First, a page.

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From: Martin Bonner (martin.bonner_at_[hidden])
Date: 2006-05-16 11:41:52

----Original Message----
From: boost-bounces_at_[hidden]
[mailto:boost-bounces_at_[hidden]] On Behalf Of Robert Ramey Sent:
16 May 2006 15:57 To: boost_at_[hidden]
Subject: Re: [boost] Stream input and output of NaN and infinity

> Martin Bonner wrote:
>>>> Robert Ramey wrote:
>>> How can any "real program" find this useful? How can such a program
>>> not be "broken". I suppose there might be some case where its OK
>>> but they would have to be special in some way.
>> I think what is special is that the authors would need to understand
>> the issues.
>> I used to work in transport modelling. We used to model different
>> types of things (people, coal, food) travelling by different
>> transport modes (bus, truck, boat) between different places.
>> It makes perfect sense to talk about the cost of moving a ton of (eg)
>> food between two places by boat being +infinity (it implies there is
>> no boat route between the two places). It doesn't hurt the
>> algorithm, because it will later assign the amount of food to be
>> transported in proportion to exp(-cost) ... and hence it won't try
>> and transport any food by boat.
> Ahhh - at last a short, concrete, believable scenario.
> so now we're evalating exp(-cost) where cost might be +Inf. How
> do you know what the exp function does in such a case? Is it defined?
> documented? etc.
It certainly is documented for Microsoft Visual C++ 8.0. It so happens
that MS have chosen to describe an argument of -inf when passed to exp
as "invalid". Other platforms will make other choices, and probably
document them.

> I can't see how the result of such a program can
> be trusted - even if one is not concerned about portability. How does
> one check such a result? Is it just assumed to be right if it looks
> reasonable? I don't know.

Believe me, handling exceptional values when there is no route is the
LEAST of the validation problems.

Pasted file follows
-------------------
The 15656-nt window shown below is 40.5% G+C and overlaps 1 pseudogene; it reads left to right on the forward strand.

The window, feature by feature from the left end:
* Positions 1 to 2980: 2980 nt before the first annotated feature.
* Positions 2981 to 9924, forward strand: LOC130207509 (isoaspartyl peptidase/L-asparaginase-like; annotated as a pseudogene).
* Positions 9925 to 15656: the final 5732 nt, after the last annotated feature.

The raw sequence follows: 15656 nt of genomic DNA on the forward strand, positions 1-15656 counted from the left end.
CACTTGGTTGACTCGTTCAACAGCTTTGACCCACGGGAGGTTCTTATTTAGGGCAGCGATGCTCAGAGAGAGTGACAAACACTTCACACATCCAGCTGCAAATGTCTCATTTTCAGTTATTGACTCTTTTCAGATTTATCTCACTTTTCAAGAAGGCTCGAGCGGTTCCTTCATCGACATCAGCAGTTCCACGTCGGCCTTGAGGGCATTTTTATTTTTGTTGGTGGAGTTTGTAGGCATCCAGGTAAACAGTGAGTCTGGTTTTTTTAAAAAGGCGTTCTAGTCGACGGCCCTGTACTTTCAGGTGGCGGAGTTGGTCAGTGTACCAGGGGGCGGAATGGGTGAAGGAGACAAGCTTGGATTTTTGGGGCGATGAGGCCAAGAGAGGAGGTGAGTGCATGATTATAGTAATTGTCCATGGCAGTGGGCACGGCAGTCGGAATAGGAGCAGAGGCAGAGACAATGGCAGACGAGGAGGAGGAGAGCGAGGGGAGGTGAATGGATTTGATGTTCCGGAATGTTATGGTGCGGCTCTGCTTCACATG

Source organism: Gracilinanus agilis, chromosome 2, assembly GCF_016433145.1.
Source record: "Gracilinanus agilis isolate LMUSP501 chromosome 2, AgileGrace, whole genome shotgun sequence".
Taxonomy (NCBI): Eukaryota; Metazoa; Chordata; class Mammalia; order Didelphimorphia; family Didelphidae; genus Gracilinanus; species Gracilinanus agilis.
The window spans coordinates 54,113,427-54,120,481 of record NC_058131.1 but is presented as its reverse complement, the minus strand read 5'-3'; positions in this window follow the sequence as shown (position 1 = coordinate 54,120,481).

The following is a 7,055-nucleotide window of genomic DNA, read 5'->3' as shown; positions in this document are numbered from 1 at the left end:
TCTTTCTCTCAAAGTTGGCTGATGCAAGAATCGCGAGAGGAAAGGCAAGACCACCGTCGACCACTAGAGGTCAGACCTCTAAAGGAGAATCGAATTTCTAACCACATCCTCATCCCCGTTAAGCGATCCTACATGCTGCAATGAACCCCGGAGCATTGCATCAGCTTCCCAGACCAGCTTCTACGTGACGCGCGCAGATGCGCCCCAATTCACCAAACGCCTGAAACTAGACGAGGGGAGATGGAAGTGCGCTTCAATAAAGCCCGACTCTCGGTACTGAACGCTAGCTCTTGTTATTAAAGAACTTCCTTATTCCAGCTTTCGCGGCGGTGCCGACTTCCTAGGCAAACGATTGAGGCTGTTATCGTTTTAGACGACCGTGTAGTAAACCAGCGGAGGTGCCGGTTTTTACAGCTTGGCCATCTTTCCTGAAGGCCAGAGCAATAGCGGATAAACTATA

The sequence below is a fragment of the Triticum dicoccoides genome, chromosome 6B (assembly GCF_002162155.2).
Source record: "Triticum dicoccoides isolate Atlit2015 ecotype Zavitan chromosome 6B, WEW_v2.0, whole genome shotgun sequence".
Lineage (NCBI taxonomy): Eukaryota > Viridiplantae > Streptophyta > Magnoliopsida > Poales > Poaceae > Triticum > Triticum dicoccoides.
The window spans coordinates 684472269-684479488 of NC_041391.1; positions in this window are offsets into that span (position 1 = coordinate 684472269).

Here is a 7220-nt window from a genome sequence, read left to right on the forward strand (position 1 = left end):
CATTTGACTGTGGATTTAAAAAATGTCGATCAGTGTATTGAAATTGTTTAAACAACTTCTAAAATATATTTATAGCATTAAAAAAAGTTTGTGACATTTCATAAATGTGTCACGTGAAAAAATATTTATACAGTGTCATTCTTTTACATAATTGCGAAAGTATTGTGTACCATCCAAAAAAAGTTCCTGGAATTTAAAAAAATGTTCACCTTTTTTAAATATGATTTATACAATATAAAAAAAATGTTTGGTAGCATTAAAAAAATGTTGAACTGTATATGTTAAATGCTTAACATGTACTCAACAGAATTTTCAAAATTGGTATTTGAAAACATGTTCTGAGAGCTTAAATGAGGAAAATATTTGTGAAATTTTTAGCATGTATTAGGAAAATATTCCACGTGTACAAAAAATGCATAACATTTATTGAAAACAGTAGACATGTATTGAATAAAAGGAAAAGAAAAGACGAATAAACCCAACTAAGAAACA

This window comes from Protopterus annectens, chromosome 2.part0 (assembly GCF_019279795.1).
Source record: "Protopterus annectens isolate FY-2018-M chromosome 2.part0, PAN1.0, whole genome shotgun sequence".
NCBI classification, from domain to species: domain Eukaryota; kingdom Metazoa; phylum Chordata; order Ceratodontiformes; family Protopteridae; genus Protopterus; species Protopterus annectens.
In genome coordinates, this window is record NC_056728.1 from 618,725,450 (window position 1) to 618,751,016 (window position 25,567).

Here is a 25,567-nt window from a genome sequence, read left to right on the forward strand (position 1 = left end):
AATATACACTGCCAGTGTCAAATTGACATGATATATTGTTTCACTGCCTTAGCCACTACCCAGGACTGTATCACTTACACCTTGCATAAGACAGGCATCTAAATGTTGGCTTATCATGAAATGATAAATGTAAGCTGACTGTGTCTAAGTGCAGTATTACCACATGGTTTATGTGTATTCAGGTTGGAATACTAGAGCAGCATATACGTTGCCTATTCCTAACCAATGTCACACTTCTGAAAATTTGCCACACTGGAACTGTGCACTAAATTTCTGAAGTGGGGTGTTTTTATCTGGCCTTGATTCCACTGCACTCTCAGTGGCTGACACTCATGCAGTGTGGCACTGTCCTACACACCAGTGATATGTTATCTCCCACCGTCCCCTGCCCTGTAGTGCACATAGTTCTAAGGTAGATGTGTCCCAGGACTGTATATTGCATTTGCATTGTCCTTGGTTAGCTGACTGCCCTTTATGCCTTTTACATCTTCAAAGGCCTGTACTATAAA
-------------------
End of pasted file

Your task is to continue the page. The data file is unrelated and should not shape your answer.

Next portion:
>> It might also makes sense to talk about the cost of moving a ton of
>> coal between two places be NaN if there is no coal to move.
> so our algorithm calculates the cost 0 tons of coal of moving from
> point a to point b (for which there is no route) with the expression
> exp(-Inf) * Nan and compares it
> to other floating point numbers and branches accordingly.

No. The algorithm detects that there is no movement of coal between the
two places and says the average cost is NaN. If there /is/ movement,
then it works out the cost of each possible transport method, and
calculates the "average" cost as log( sum( exp(-cost) ) ). (The strange
"average" is standard for this sort of modelling. It ensures that
opening a new hyper-expensive route does not increase the average cost.)

> It is the core of my concern that the current system permits and
> encourages programs like this to be written.
Which is a good thing.

> Of course they might
> work in some instances but I don't think that's a good argument
> for doing things this way.

I think that reflects your lack of experience of numerical modelling.

>> You could EASILY extend that argument to say that you shouldn't
>> support floating point.
> I don't see how I could do that.
>> I would suggest that in the set of
>> float-point programs that want to use serialization the proportion of
>> non-broken programs will be HIGHER in the sub-set that want support
>> for +/-Inf and NaN than in the sub-set that don't want that support.
> That's where we disagree.
Fair enough :-)

Martin Bonner
Pi Technology, Milton Hall, Ely Road, Milton, Cambridge, CB4 6WZ,
ENGLAND Tel: +44 (0)1223 203894

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